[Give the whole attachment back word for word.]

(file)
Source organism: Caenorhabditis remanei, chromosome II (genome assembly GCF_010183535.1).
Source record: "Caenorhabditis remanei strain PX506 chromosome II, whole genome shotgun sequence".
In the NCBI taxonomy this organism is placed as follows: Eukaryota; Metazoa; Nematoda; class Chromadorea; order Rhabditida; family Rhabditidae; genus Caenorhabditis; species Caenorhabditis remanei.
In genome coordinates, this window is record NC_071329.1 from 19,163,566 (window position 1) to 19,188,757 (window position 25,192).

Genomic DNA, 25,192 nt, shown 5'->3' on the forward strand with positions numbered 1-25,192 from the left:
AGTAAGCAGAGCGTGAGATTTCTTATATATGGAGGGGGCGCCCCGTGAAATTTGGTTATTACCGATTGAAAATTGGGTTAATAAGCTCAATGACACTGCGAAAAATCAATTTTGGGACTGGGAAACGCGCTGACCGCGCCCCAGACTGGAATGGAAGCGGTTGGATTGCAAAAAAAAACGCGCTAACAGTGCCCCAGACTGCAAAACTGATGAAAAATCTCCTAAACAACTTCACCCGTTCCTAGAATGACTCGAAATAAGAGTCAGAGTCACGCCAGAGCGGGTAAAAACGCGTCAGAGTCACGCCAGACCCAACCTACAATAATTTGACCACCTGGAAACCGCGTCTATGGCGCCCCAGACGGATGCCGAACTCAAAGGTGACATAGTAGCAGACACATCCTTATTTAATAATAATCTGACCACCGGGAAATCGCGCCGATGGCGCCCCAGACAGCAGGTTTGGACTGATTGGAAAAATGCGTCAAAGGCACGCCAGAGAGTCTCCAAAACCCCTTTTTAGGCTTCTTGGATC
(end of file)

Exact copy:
Source organism: Caenorhabditis remanei, chromosome II (genome assembly GCF_010183535.1).
Source record: "Caenorhabditis remanei strain PX506 chromosome II, whole genome shotgun sequence".
In the NCBI taxonomy this organism is placed as follows: Eukaryota; Metazoa; Nematoda; class Chromadorea; order Rhabditida; family Rhabditidae; genus Caenorhabditis; species Caenorhabditis remanei.
In genome coordinates, this window is record NC_071329.1 from 19,163,566 (window position 1) to 19,188,757 (window position 25,192).

Genomic DNA, 25,192 nt, shown 5'->3' on the forward strand with positions numbered 1-25,192 from the left:
AGTAAGCAGAGCGTGAGATTTCTTATATATGGAGGGGGCGCCCCGTGAAATTTGGTTATTACCGATTGAAAATTGGGTTAATAAGCTCAATGACACTGCGAAAAATCAATTTTGGGACTGGGAAACGCGCTGACCGCGCCCCAGACTGGAATGGAAGCGGTTGGATTGCAAAAAAAAACGCGCTAACAGTGCCCCAGACTGCAAAACTGATGAAAAATCTCCTAAACAACTTCACCCGTTCCTAGAATGACTCGAAATAAGAGTCAGAGTCACGCCAGAGCGGGTAAAAACGCGTCAGAGTCACGCCAGACCCAACCTACAATAATTTGACCACCTGGAAACCGCGTCTATGGCGCCCCAGACGGATGCCGAACTCAAAGGTGACATAGTAGCAGACACATCCTTATTTAATAATAATCTGACCACCGGGAAATCGCGCCGATGGCGCCCCAGACAGCAGGTTTGGACTGATTGGAAAAATGCGTCAAAGGCACGCCAGAGAGTCTCCAAAACCCCTTTTTAGGCTTCTTGGATC